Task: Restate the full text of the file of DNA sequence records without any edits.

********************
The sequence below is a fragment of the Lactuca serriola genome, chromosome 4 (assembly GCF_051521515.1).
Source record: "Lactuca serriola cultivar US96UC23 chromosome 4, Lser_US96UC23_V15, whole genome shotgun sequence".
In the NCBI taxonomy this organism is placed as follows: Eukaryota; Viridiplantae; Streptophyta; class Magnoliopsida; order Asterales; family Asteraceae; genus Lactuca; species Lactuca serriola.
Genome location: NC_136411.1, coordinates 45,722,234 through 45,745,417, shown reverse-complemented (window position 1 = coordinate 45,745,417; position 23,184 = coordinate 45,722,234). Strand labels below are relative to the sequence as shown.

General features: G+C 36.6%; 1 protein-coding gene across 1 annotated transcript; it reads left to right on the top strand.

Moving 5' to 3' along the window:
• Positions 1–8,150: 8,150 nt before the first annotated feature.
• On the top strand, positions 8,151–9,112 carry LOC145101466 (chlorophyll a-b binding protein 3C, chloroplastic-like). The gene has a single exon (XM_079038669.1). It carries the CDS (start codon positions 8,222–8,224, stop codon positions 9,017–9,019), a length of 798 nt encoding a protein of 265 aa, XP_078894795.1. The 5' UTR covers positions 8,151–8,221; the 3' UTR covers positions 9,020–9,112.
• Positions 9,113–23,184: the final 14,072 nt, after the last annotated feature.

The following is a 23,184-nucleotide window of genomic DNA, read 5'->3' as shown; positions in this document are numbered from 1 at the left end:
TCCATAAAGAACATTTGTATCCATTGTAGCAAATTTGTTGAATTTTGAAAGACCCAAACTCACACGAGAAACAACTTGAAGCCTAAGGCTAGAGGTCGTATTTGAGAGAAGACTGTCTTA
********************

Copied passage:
The sequence below is a fragment of the Lactuca serriola genome, chromosome 4 (assembly GCF_051521515.1).
Source record: "Lactuca serriola cultivar US96UC23 chromosome 4, Lser_US96UC23_V15, whole genome shotgun sequence".
In the NCBI taxonomy this organism is placed as follows: Eukaryota; Viridiplantae; Streptophyta; class Magnoliopsida; order Asterales; family Asteraceae; genus Lactuca; species Lactuca serriola.
Genome location: NC_136411.1, coordinates 45,722,234 through 45,745,417, shown reverse-complemented (window position 1 = coordinate 45,745,417; position 23,184 = coordinate 45,722,234). Strand labels below are relative to the sequence as shown.

General features: G+C 36.6%; 1 protein-coding gene across 1 annotated transcript; it reads left to right on the top strand.

Moving 5' to 3' along the window:
• Positions 1–8,150: 8,150 nt before the first annotated feature.
• On the top strand, positions 8,151–9,112 carry LOC145101466 (chlorophyll a-b binding protein 3C, chloroplastic-like). The gene has a single exon (XM_079038669.1). It carries the CDS (start codon positions 8,222–8,224, stop codon positions 9,017–9,019), a length of 798 nt encoding a protein of 265 aa, XP_078894795.1. The 5' UTR covers positions 8,151–8,221; the 3' UTR covers positions 9,020–9,112.
• Positions 9,113–23,184: the final 14,072 nt, after the last annotated feature.

The following is a 23,184-nucleotide window of genomic DNA, read 5'->3' as shown; positions in this document are numbered from 1 at the left end:
TCCATAAAGAACATTTGTATCCATTGTAGCAAATTTGTTGAATTTTGAAAGACCCAAACTCACACGAGAAACAACTTGAAGCCTAAGGCTAGAGGTCGTATTTGAGAGAAGACTGTCTTA